Outside of his unusual horror makeups, a recurring signature of Pierce’s makeup was to give actors a widow’s peak hairline. Bela Lugosi and his Spanish-language counterpart Carlos Villarias both wore widow’s peak toupees in their respective versions of “Dracula” in 1931, and Lugosi’s makeup for 1932’s “White Zombie” included an even more severe widow’s peak. Pierce shaved the hairline of Boris Karloff and turned it into an arrow-like widow’s peak for the 1934 film “The Black Cat”, and had comedian Bud Abbott augment his thinning hairline with a widow’s peak toupee in his early films with Lou Costello. Pierce even gave Lon Chaney Jr. a low, pointed hairline in such Inner Sanctum films as “Strange Confession” and 1943’s “Son of Dracula”. Conversely, for 1938’s “Service Deluxe”, a comedy in which Vincent Price made his film debut, Pierce flattened Price’s natural widow’s peak with hair plugs.
Pierce used the established theatrical method of ‘laying’ beards and mustaches, as did most artists who had risen through the theater and early silent movies. The laborious process involved cutting lengths of hair (human hair, yak hair or crepe hair, depending on the situation), painting spirit gum in a line across the face or jaw, and applying one row of hair. When this dried, a second, overlapping line of hair was glued over that, continuing the procedure until the beard (or werewolf face) was covered. The overall application was then trimmed to the appropriate shape and length. That said, he was not adverse to simpler, preformed mustaches or beards. In fact, half of a mustache he applied to John Carradine as ‘Dracula’ in “House of Frankenstein” comes loose in Carradine’s tumble from a runaway coach. The final, original Pierce makeup arrived in 1943 with “Phantom of the Opera” (1943). Starring Claude Rains (it would be the only Jack Pierce monster movie shot in colour). Though his treatment of Claude Rains’ makeup – revealed only at the end of the film – was cut down at the request of the producers as Pierce’s original concept was considered too hideous!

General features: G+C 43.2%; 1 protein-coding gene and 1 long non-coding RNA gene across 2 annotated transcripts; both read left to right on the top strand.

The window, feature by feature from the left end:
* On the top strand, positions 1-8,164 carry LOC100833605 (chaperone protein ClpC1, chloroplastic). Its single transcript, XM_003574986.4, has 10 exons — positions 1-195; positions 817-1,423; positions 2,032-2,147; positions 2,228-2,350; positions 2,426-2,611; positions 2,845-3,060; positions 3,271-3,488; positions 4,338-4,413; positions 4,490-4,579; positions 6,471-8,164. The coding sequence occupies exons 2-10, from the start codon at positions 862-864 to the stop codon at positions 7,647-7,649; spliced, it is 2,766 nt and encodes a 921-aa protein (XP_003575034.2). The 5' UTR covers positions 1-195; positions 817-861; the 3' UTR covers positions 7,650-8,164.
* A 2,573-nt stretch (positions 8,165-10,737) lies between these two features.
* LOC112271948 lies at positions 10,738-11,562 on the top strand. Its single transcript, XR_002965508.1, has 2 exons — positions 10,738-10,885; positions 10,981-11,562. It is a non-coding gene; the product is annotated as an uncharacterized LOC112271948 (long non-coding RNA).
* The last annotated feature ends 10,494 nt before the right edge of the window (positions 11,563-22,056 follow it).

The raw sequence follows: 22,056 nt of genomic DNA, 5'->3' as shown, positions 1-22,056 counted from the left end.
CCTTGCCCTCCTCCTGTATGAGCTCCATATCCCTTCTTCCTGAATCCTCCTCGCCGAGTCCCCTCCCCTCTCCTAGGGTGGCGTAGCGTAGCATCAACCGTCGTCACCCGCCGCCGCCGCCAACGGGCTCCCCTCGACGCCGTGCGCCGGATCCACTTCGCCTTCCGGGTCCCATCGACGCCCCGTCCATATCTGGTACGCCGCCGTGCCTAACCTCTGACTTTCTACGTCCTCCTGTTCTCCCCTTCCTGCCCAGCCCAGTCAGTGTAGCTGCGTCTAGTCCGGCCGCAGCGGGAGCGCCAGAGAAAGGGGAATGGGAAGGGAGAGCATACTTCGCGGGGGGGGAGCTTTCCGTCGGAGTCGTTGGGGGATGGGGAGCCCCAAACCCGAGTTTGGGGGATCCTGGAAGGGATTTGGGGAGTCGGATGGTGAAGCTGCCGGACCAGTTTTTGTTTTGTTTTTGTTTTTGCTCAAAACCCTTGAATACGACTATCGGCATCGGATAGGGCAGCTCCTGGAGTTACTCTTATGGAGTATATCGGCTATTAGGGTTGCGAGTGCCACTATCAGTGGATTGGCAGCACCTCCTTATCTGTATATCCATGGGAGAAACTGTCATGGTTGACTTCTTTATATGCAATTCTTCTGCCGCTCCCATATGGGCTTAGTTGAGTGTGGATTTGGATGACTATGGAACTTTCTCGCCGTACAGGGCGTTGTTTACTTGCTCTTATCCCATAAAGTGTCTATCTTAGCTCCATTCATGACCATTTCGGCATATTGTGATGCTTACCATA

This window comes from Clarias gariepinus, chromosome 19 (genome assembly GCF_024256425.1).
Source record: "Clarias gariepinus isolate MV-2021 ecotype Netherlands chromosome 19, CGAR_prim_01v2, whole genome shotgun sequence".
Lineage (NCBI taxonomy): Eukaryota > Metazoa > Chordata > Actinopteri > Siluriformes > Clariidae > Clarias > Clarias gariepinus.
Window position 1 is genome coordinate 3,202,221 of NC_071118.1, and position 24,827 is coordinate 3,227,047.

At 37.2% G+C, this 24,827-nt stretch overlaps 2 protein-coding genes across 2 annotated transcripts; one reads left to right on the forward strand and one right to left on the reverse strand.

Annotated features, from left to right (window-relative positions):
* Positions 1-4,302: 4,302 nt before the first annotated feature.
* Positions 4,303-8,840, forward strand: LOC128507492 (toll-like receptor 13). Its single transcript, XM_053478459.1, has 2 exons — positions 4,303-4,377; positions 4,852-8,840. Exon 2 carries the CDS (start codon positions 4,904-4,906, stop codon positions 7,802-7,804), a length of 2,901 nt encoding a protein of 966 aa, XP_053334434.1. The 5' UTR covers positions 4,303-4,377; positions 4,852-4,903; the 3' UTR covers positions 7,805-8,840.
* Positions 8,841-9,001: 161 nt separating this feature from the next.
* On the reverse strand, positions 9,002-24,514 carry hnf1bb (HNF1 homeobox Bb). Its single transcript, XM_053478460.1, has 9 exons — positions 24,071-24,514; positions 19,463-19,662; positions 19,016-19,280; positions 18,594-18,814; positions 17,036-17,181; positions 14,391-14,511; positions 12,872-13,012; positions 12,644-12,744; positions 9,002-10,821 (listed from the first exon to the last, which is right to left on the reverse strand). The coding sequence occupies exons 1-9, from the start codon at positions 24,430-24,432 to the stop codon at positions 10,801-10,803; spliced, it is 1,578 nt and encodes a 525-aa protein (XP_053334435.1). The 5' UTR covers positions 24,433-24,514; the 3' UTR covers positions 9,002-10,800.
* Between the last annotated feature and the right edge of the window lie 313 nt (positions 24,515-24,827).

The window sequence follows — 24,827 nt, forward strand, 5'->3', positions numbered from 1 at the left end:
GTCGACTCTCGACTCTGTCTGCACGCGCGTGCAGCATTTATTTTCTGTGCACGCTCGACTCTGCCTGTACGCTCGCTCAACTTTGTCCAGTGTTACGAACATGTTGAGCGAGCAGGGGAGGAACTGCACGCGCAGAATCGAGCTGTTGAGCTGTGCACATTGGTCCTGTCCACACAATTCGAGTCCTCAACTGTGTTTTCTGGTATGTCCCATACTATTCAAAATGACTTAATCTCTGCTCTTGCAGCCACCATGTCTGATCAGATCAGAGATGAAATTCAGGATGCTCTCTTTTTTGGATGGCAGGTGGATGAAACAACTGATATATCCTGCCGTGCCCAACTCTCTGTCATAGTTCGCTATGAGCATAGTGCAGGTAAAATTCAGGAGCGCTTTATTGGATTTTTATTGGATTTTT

Jack Pierce was unceremoniously fired from Universal in 1946, after twenty years of service. One theory for this is that Pierce resisted using the new technique of foam latex for make-ups, which was developed in the late 1930s. That presumably would expedite creating monsters faster, thus saving time and money. However, Pierce was no stranger to latex rubber; he had used a latex headpiece on the ‘Frankenstein Monster’ since 1935, the ‘Wolf Man’s brow and nose were always a one-piece rubber appliance, and as noted, the ‘Mummy’ make-ups were actually rubber masks. Pierce would farm the creation of these appliances out to craftsman Ellis Berman. Universal made 40 to 60 pictures a year, out of which only a half dozen might include some elaborate character make-up or monster face, and then usually sparingly. He was resistant to using foam latex for old age make-ups, preferring the time-honored procedure of painting a face with spirit gum, applying a layer of tissue paper, then crinkling the paper and repeating the process.